- Ensure and promote workplace safety. Working during the pandemic is challenging for everyone, but especially low-wage essential workers–the vast majority of whom cannot work from home. High-risk workplaces that cannot operate remotely can alleviate some of the stress of potential exposure to the coronavirus by promoting safe workplaces, which may include: providing additional protective equipment resources; implementing extensive infection prevention measures, including staggered, smaller work shifts and new ventilation installation; and communicating clear procedures for identifying and isolating potentially ill coworkers, including flexible leave policies that do not require positive diagnoses or doctors’ notes, which may be difficult to obtain on short notice.
- Encourage employers–especially those employing front-line workers–to provide access to licensed therapists, mental health care, and addiction recovery resources without cost sharing. Clinicians, grocery clerks, transit workers, and other ‘essential’ workers are all at a higher risk of contracting COVID-19 due to their high-exposure roles. As the pandemic stretches on and continues to take a toll on people’s mental health, expanding access to confidential, no-cost mental health care, support systems, and resources–and normalizing their use–will be evermore valuable for the wellbeing of the U.S. workforce.
- Support health coverage enrollment assistance. Given the current upheaval in employment and the complications of selecting and enrolling in health insurance programs in normal times, state-funded impartial navigators that connect people to coverage are essential. Navigators are proven to be particularly effective connecting low-income, Black, and Latinx people with coverage: essential during a crisis that is disproportionately impacting these communities. As the federal government has dramatically reduced funding for navigation programs, state and local investments are ever more important.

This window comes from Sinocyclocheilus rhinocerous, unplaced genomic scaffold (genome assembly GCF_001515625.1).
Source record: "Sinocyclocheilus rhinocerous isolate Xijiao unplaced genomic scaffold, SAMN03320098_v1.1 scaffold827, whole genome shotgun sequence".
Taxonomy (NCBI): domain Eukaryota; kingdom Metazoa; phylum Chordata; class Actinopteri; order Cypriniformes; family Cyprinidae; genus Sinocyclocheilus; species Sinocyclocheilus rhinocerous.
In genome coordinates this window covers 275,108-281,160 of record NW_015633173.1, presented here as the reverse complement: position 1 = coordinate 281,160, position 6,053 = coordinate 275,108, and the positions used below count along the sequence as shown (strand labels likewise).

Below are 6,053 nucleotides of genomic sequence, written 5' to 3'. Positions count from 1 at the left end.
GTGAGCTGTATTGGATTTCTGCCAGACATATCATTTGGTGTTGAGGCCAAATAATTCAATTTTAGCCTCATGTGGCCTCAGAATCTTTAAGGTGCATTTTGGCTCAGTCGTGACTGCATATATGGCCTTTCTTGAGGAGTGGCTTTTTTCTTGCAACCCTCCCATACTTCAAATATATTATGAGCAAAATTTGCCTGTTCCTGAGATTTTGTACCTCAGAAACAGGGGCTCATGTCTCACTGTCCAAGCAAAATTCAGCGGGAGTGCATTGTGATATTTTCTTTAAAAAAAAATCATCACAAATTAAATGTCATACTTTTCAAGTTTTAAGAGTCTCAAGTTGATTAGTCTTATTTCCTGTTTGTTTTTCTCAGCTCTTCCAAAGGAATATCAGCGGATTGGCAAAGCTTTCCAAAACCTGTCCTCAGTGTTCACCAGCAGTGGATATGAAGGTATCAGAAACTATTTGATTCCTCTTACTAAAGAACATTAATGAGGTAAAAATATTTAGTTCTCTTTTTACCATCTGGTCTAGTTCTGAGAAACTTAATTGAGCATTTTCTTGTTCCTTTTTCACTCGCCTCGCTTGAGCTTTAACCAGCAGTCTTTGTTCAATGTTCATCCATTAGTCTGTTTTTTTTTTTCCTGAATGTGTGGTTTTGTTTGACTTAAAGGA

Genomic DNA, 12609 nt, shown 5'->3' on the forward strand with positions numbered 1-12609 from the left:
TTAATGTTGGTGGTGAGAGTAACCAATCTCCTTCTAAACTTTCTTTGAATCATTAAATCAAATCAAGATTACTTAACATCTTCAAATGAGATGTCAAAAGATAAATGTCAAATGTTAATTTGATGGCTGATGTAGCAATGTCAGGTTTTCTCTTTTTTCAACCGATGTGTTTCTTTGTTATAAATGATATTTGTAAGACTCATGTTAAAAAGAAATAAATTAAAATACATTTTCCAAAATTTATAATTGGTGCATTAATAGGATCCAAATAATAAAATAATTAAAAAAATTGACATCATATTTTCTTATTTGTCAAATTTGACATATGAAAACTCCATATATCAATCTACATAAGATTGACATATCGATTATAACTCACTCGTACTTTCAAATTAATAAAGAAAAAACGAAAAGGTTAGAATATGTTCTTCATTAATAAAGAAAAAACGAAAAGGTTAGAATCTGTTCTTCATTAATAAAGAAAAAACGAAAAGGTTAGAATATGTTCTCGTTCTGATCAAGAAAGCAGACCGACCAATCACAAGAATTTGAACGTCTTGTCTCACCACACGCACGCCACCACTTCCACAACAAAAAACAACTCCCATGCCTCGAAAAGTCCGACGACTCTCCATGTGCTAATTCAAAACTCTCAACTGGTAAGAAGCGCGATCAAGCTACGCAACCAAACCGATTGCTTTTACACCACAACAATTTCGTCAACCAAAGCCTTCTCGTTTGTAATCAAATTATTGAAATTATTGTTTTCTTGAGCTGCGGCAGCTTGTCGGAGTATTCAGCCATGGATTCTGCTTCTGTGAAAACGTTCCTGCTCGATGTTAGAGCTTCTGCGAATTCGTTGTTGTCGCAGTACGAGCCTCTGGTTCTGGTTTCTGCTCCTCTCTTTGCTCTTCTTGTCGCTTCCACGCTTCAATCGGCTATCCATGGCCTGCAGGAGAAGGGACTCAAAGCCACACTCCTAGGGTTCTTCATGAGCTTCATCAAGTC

- Require paid family leave and other accommodations for caregiving duties. Paid family leave and other family care plan benefits are essential for wellness, especially during the pandemic. Some corporations, like Target, have waived eligibility requirements and copays to allow employees access to a backup family care benefit plan. Many states have mandated employer provision of paid family leave to employees unable to work due to COVID-19, and some even offer Paid Family Leave to those receiving less than 14 days of paid leave for quarantines.
- Consider rolling out a state coverage option, such as a public option or a Medicaid buy-in program. If a worker receives employer-sponsored insurance, job loss is accompanied by the increased stress of the loss of health care coverage. This is often an untenable burden, particularly during the pandemic. Offering options that separate employment from coverage will only improve stability and continuity for peoples’ health care. So far, only Washington has passed a state coverage option, though Colorado and Connecticut have seriously considered one.
People across the U.S. need more than just access to care–we deserve communities that build collaborative, cross-sector efforts to improve our health outcomes. Community-wide issues include stigma and discrimination; integrated, accessible provision of social services; and training and standards for rapid responders. In particular, many localities are reconsidering the role of policing in their communities–and some are investing in other urgent and emergent response teams that are specifically trained to support those with serious mental illness.
As care providers consider and develop solutions within their areas of expertise, the pandemic continues to exacerbate disparities across the fragmented mental health care delivery system. It will be ever more important to integrate mental health care and addiction recovery services. We all have a role to play.
Numbers to Know
- Mental health conditions are the leading cause of disability in the U.S., and half of adults will meet the criteria for a mental health condition in their lifetime.
- The average delay between onset and treatment of the symptoms of anxiety, mood, and substance use disorder symptoms health symptoms is 8 to 11 years, underscoring the value of early outreach and intervention.
- At least one in four of all fatal police encounters in the U.S. (and 10 percent of all law enforcement encounters) involves a person experiencing serious mental illness. Adults with SMI are 16 times more likely than other civilians to be killed in an encounter with the police, though they’re no more likely to be violent than anyone else.
- Weave mental health, substance use disorder, and other social need screening into contact tracing efforts. Implementing an integrated care response at this level will be complex and require significant coordination–and will save lives. Large municipalities across the U.S. are using contact tracing and supported isolation efforts to deliver social services; Massachusetts’ collaborative contact tracing effort has served hundreds of people so far. It’s possible and effective to reach out to community members to simultaneously address medical and social care needs.